Taliban is a murderous band of terrorists who've oppressed the people of Afghanistan with their hateful ideology long enough. America's overthrow of the Taliban and support for responsible, democratic governance in Afghanistan is a great accomplishment that should not and will not be reversed. Having discussed the situation with commanders on the ground, I believe that we cannot stabilize Afghanistan purely through military means. Our counter-insurgency strategy must win hearts and minds and persuade moderate Islamists potentially sympathetic to the Taliban to accept the legitimacy of the Afghan national government and democratic political processes.
It never ceases to amaze me how offensive politicians can be when they're trying to make amends. Moderate Islamists almost by definition could not be sympathetic to the Taliban. The Taliban, like Jerry Falwell's constituency, is a refuge of only the extremest of extremists and nut-jobs. Take another look at that State Department report:
Islam has a tradition of protecting the rights of women and children. In fact, Islam has specific provisions which define the rights of women in areas such as marriage, divorce, and property rights. The Taliban's version of Islam is not supported by the world's Muslims. Although the Taliban claimed that it was acting in the best interests of women, the truth is that the Taliban regime cruelly reduced women and girls to poverty, worsened their health, and deprived them of their right to an education, and many times the right to practice their religion. The Taliban is out of step with the Muslim world and with Islam.
To suggest that moderate Islamists could even potentiallybe sympathetic to the Taliban is like saying moderate Christians are lining up to rebuild the Third Temple in Jerusalem, genetically engineer a red heifer, and pray for the Apocalypse by Wednesday so they can make it to heaven before the weekend traffic.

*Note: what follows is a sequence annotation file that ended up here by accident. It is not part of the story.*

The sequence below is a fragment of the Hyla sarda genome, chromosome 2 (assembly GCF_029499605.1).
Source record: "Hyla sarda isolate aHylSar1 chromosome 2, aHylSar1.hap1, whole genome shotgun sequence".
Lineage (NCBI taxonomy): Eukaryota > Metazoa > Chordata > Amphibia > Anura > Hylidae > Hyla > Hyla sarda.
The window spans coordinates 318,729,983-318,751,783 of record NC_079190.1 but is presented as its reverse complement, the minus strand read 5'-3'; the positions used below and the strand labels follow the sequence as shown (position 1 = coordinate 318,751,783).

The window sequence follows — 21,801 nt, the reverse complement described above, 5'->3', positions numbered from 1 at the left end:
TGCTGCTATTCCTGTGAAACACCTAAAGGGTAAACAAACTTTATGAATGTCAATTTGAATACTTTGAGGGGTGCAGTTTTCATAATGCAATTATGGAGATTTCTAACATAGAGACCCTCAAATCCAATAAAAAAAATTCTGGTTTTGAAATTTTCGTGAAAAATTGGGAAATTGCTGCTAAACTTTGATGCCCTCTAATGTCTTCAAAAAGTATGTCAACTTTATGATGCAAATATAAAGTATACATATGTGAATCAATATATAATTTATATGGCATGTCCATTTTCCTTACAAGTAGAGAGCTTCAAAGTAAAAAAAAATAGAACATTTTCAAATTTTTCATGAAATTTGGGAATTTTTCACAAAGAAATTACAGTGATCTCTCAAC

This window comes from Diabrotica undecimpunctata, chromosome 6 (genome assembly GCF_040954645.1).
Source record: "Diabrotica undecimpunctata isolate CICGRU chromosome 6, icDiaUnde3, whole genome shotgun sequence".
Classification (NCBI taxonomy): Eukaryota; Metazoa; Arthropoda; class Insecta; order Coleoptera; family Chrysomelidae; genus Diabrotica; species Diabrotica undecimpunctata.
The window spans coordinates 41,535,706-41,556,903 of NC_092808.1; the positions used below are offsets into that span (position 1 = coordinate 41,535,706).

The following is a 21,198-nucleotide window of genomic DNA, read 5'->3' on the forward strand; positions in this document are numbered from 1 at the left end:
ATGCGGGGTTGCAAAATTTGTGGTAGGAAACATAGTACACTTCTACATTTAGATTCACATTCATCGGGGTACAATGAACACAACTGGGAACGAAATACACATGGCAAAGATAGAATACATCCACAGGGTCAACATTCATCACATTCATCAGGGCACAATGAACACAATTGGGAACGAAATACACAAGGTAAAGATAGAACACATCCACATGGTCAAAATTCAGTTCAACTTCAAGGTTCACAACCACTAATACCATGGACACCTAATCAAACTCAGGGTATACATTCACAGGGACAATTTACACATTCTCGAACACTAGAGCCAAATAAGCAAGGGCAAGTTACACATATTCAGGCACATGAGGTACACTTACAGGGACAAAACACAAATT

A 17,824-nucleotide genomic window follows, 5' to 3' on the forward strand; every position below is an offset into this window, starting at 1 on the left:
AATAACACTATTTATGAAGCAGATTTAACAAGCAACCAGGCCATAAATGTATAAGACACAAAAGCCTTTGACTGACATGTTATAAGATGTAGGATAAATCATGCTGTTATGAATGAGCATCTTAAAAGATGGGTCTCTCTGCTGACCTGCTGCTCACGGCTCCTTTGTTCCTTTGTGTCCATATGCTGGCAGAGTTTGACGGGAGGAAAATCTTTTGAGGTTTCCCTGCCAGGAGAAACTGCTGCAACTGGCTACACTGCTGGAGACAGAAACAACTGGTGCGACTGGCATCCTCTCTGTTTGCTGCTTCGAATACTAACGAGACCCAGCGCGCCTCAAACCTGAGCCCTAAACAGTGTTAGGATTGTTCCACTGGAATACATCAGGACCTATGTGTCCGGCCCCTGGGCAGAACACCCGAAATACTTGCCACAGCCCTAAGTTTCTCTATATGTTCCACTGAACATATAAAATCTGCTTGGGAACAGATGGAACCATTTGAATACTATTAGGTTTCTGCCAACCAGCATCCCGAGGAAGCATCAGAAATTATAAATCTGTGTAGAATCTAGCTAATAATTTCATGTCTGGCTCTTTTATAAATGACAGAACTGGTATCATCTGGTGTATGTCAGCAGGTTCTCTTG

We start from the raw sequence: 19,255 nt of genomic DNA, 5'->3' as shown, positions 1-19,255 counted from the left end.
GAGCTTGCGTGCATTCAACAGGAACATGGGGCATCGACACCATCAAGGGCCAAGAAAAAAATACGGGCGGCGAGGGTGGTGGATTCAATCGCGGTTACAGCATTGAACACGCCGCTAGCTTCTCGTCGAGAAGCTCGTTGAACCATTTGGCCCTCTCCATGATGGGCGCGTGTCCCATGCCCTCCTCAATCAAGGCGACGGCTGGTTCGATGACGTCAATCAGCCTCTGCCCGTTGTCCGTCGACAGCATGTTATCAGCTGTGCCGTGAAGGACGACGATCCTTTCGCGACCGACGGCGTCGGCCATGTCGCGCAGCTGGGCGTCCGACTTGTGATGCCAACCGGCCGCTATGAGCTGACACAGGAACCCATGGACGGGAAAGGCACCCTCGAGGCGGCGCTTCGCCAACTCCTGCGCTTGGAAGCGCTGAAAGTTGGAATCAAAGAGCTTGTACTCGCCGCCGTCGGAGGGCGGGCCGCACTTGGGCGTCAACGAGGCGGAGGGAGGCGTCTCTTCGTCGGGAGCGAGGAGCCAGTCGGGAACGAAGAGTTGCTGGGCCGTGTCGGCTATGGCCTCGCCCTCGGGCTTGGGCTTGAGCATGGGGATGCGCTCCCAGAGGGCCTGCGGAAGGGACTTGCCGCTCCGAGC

If that's not enough for you, howsabout your friendly neighborhood Economist? The following is an excerpt from the June 29th issue of the magazine, discussing Sheikh Hassan Dahir Aweys. Though he has tenuous and dated ties to terrorism, Aweys "now distances himself from al-Qaeda," but is still considered radical due to his rigid belief in sharia law.
Foreign diplomats trying to mediate between the Supreme Council and the transitional government are trying to engage moderate Islamists without alienating radicals like Mr Aweys.
What did The Economist decide to title this article about a radical Islamist? Not the new Taliban, yet. When even the radical Islamists are distancing themselves from al-Qaeda, Frist expects us to believe that moderates could be sympathetic to the Taliban?
Maybe Frist was better off when taken out of context. At least then he was willing to compromise; now he just sounds stupid.
Get the This Week's Top Stories Newsletter
Every week we collect the latest news, music and arts stories — along with film and food reviews and the best things to do this week — so that you'll never miss OC Weekly's biggest stories. Every week we collect the latest news, music and arts